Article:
Thursday, June 21, 2012

Production Journal: Toñita Runs Away (Magic is a bitch.)

I’m dying with anticipation.  The film lab just called to let me know my hard drive is ready for pick up.  I’ve only shot super 16mm before and have always supervised the telecine transfer.  This is the first time I’m not present during the transfer because it’s super 8.  It’s a magical moment akin to seeing the image appear as soon as you submerge the photographic paper in the Dektol.  Except there’s a lot of relief involved too.  When you shoot film you have to trust you got the shot and hope for the best.  You can’t have magic without the fear of failure.  There’s no magic in shooting video.

I did a lot of hoping for the best this past weekend while running around from location to location under the hot sun with a posse of children and only my assistant director to help me.  With a few exceptions, I’ve always been lucky with the quality of my crew.  The good ones are worth several people and this was no exception.  She had never been involved in a film shoot, but she’s a really bossy lady and as a result a natural born AD.  She’s screwed because now that I know what she’s capable of, I will be calling upon her again and again.  She repeatedly said she had no idea filmmaking was so grueling but that she would help me again.

We only shot six hours but it felt like three days.  (Take note: working with kids will do that.)  It’s a different dynamic that feels like you’re walking on a mine field.  One moment they’re into it and the next they’re whining that they’re tired and want to go home.  They can shut down any minute and, if they do, you’re fucked.  One of them wanted to take over the direction and kept on telling me what to do. He also wanted the starring role.  And while we were shooting the opening sequence one of the little girls kept on asking when SHE was going to be in the scene. Actors.

Trained actors know the language.  It’s easier to communicate.  With non-professionals you constantly have to think of ways to make them understand what you want and how to deliver it.  It’s difficult and you can’t let it get to you.  I did a few times and I deeply regret it.  The crazy, amazing thing is that as the shoot progressed, the cast began to understand the process and language of filmmaking.  They eventually started to deliver and, most importantly, to ask questions.  They became engaged and it was wonderful to experience.    

The stars: Caro and Chunga

Towards the end, it was mostly method acting.  The characters were supposed to be tired, thirsty, hot and fed up.  They were.  I was surprised that it was the younger cast members who had an easier time performing.  The teenage kids were incredibly self-conscious and it was a battle to get them to deliver one single emotion in a close up.  I fired the oldest one after I yelled at him in front of everybody.  Later he told a third party that I was a bad director because I couldn’t make him do what I wanted.  He’s right.  I cast him.  Ninety percent of directing is casting.  I should have worked it out instead of losing my patience.  It was a hard lesson to learn, but I will never forget it.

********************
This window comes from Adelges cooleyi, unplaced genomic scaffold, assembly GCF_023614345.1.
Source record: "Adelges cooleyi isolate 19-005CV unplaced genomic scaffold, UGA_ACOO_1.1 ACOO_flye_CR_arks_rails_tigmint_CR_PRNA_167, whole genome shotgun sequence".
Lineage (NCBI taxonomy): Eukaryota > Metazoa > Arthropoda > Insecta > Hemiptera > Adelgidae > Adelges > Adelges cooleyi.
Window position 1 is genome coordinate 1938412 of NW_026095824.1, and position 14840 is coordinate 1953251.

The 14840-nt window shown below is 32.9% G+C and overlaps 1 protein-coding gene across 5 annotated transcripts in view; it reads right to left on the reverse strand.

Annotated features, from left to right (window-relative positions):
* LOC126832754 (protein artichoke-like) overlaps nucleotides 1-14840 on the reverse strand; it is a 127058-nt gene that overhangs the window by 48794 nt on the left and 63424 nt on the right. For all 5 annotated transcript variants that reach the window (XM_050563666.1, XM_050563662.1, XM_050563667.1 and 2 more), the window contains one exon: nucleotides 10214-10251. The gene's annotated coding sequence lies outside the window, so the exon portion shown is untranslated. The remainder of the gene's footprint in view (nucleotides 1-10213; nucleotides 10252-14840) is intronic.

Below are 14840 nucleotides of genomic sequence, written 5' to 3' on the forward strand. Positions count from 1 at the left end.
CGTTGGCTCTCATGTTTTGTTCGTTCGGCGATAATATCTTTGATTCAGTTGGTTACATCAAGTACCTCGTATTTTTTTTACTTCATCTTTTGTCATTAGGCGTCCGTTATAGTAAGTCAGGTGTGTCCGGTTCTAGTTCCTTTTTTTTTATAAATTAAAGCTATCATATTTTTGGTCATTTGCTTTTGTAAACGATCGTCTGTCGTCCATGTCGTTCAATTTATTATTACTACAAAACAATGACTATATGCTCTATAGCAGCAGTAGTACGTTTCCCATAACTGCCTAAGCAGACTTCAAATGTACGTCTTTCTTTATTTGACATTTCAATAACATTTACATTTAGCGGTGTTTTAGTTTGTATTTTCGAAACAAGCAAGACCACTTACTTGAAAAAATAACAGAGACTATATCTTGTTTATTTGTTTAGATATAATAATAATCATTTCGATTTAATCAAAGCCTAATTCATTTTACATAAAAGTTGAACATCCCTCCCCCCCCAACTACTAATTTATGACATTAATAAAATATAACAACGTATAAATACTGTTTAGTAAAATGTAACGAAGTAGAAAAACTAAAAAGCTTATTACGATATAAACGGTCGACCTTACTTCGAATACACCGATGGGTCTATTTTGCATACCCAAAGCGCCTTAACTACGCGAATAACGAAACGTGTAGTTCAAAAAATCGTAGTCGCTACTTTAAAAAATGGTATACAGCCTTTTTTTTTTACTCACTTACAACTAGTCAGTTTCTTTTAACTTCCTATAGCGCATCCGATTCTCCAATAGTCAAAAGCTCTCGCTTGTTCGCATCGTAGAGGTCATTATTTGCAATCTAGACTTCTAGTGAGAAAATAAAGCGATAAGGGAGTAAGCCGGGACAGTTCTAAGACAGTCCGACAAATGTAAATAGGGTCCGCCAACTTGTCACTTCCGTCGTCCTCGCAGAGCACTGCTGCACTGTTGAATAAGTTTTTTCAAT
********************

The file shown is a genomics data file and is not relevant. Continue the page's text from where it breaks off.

Canine Cast

As I anticipated, I didn’t need a script.  I had to go off the outline a few times because of location needs and certain opportunities that presented themselves.  It turned out that the town (San Antonio de las Minas) was celebrating their yearly celebration, or Fiestas Patronales.  The main event was the rodeo which happened to be just up the road from where I was staying.  I rewrote my ending and set it at the rodeo.  I hope none of the cowboys or horses looked into the camera.  It was weird, but no one in the tiny town seemed to care that we were running around shooting.  It was as if we weren’t even there.

It was stressful and it was a blast.  Mistakes were made.  By me.  When I went to the lab on Tuesday I noticed one of the cartridges was color film.  What the fuck.  I was handed color film and I didn’t even notice it.  No biggie. Desaturation is easy.  However, the first roll was not exposed to the end and I have no idea what happened.  Obviously the camera was working because the other rolls were exposed but I just don’t remember.  I may be missing shots and that’s a big fuck up.  I just hope they’re not crucial shots and I can rework it in the editing.


Tomorrow morning I pick up my footage and I won’t know what I have until I get home from work.  I’m anxious, excited and afraid.  I put myself in this situation.  Good or bad, it’s still magic.  And there’s no growth without pain. Right?

Ginormous Jesus on my way home.

* The messed up font wasn't my idea. Blogger sucks that's all.

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